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|Case Number:||Criminal Appeal 73 of 2019|
|Parties:||Tsuma Chikophe v Republic|
|Date Delivered:||30 Jul 2020|
|Court:||High Court at Mombasa|
|Judge(s):||Margaret Njoki Mwangi|
|Citation:||Tsuma Chikophe v Republic  eKLR|
|Advocates:||Mr. Muthomi, Prosecution Counsel - for the DPP|
|Case History:||An appeal from the original conviction and sentence by Hon. D.W. Nyambu, Chief Magistrate,delivered on 8th March, 2018 in Kwale Chief Magistrate’s Court Criminal Case No. 495 of 2018|
|Advocates:||Mr. Muthomi, Prosecution Counsel - for the DPP|
|History Docket No:||Criminal Case 495 of 2018|
|History Magistrate:||Hon. D.W. Nyambu, Chief Magistrate|
|History Advocates:||One party or some parties represented|
|Case Outcome:||Appeal succeeded|
|Disclaimer:||The information contained in the above segment is not part of the judicial opinion delivered by the Court. The metadata has been prepared by Kenya Law as a guide in understanding the subject of the judicial opinion. Kenya Law makes no warranties as to the comprehensiveness or accuracy of the information|
REPUBLIC OF KENYA
IN THE HIGH COURT OF KENYA
CRIMINAL APPEAL NO. 73 OF 2019
(An appeal from the original conviction and sentence by Hon. D.W. Nyambu, Chief Magistrate,delivered on 8th March, 2018 in Kwale Chief Magistrate’s Court Criminal Case No. 495 of 2018).
1. The appellant was convicted for the offence of defilement of a girl contrary to Section 8(1) as read with Section 8(2) of the Sexual Offences Act No. 3 of 2006. The particulars of the charge were that on diverse dates between the month of December, 2015 and 9th May, 2016 at unknown hours in Kwale County within the Coast Region, he intentionally caused his penis to penetrate the vagina of MT [name withheld] a child aged 11 years. He was sentenced to serve 20 years imprisonment.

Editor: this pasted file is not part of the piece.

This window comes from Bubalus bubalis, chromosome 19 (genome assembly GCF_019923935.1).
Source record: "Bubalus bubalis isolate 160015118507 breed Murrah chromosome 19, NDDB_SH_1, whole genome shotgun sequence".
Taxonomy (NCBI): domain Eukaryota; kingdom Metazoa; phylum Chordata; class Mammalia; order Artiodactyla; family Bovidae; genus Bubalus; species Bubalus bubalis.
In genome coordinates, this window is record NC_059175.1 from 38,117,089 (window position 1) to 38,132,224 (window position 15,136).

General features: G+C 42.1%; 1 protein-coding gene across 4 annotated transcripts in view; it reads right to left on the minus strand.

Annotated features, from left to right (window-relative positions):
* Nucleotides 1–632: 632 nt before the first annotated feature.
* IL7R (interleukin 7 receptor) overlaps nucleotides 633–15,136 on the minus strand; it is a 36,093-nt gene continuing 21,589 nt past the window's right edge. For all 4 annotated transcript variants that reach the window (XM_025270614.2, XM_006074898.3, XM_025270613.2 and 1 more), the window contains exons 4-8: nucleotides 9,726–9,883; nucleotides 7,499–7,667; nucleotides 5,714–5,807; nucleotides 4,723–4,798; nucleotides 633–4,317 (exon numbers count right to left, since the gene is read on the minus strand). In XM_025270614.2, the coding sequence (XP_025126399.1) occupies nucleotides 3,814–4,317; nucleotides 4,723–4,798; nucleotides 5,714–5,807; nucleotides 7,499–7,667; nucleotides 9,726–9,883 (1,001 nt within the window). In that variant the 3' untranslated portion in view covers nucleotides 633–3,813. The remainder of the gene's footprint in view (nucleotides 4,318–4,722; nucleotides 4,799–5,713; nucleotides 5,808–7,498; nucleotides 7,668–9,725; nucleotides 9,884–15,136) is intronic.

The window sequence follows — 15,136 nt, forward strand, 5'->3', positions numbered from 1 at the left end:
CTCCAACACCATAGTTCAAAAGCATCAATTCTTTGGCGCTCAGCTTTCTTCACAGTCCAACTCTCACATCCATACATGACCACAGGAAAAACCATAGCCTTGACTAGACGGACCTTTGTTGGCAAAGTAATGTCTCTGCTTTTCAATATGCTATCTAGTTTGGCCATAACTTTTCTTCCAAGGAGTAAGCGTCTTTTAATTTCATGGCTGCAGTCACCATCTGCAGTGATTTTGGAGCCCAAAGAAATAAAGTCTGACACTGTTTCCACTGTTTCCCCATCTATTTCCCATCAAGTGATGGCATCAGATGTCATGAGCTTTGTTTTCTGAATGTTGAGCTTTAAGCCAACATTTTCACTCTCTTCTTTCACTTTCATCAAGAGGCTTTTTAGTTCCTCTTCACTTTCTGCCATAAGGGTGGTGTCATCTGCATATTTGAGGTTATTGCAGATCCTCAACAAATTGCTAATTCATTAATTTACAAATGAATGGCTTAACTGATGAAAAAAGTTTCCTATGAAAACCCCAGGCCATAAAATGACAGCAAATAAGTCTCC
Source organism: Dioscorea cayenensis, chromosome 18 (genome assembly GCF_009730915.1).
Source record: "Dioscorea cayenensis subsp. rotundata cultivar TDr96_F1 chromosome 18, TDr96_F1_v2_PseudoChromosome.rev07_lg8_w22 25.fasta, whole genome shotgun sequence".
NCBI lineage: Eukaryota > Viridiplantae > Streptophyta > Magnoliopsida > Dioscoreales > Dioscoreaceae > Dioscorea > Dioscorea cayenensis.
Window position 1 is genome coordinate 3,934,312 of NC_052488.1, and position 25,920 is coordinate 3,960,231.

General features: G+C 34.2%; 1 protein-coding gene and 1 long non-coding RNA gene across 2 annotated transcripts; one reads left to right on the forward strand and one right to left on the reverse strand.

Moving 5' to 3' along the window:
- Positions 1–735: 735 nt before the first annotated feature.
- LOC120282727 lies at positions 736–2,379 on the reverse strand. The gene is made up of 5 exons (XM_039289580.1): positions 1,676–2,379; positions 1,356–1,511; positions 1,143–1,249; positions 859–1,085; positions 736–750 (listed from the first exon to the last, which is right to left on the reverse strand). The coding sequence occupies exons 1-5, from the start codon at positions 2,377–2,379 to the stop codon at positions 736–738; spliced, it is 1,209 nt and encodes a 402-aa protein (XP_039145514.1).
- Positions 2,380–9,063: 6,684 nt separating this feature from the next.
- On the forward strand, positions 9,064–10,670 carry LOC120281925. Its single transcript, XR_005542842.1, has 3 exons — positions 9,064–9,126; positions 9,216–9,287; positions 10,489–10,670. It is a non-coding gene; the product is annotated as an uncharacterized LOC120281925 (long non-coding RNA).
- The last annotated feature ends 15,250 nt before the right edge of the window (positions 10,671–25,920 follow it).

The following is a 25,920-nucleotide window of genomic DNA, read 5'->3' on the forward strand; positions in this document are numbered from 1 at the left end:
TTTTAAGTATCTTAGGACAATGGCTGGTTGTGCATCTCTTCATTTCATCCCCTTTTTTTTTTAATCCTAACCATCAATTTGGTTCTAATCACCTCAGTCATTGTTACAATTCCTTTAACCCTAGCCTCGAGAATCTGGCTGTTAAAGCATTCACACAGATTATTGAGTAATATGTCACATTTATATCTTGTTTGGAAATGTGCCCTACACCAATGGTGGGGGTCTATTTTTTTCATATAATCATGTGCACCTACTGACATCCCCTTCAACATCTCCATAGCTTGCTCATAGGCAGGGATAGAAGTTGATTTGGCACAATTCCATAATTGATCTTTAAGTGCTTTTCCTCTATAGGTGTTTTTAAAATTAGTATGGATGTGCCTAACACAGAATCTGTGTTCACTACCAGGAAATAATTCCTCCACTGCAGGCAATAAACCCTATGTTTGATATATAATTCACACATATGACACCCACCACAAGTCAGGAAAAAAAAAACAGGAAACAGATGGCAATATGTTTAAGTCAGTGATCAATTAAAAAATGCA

2. He felt aggrieved by the decision of the Trial Court and filed a petition and grounds of appeal. He amended the same on 30th January, 2020, with leave of the court. He raised the ground that it served no logical purpose to swear the complainant minor (PW1) who did not comprehend the nature of an oath. He also raised the grounds that the offence of defilement was not proved beyond reasonable doubt,that he was convicted and sentenced on uncorroborated testimony of prosecution witnesses and that his defence was not considered.
3. In his written submissions, the appellant pointed out that the Trial Court found that PW1 did not understand the consequences of not speaking the truth and directed that she would testify without being sworn. He indicated that she howevergave evidenceon oath, as reflected on the record of the lower court.The appellant submitted that it served no logical purposeto swear a witness who did not comprehend the nature of an oath. He stated that an oath could onlybe binding on a person who comprehends it.He relied on the caseof Albert Ayondiv Republic Mombasa High Court CriminalAppeal No. 404 of 2010,tosupport his argument.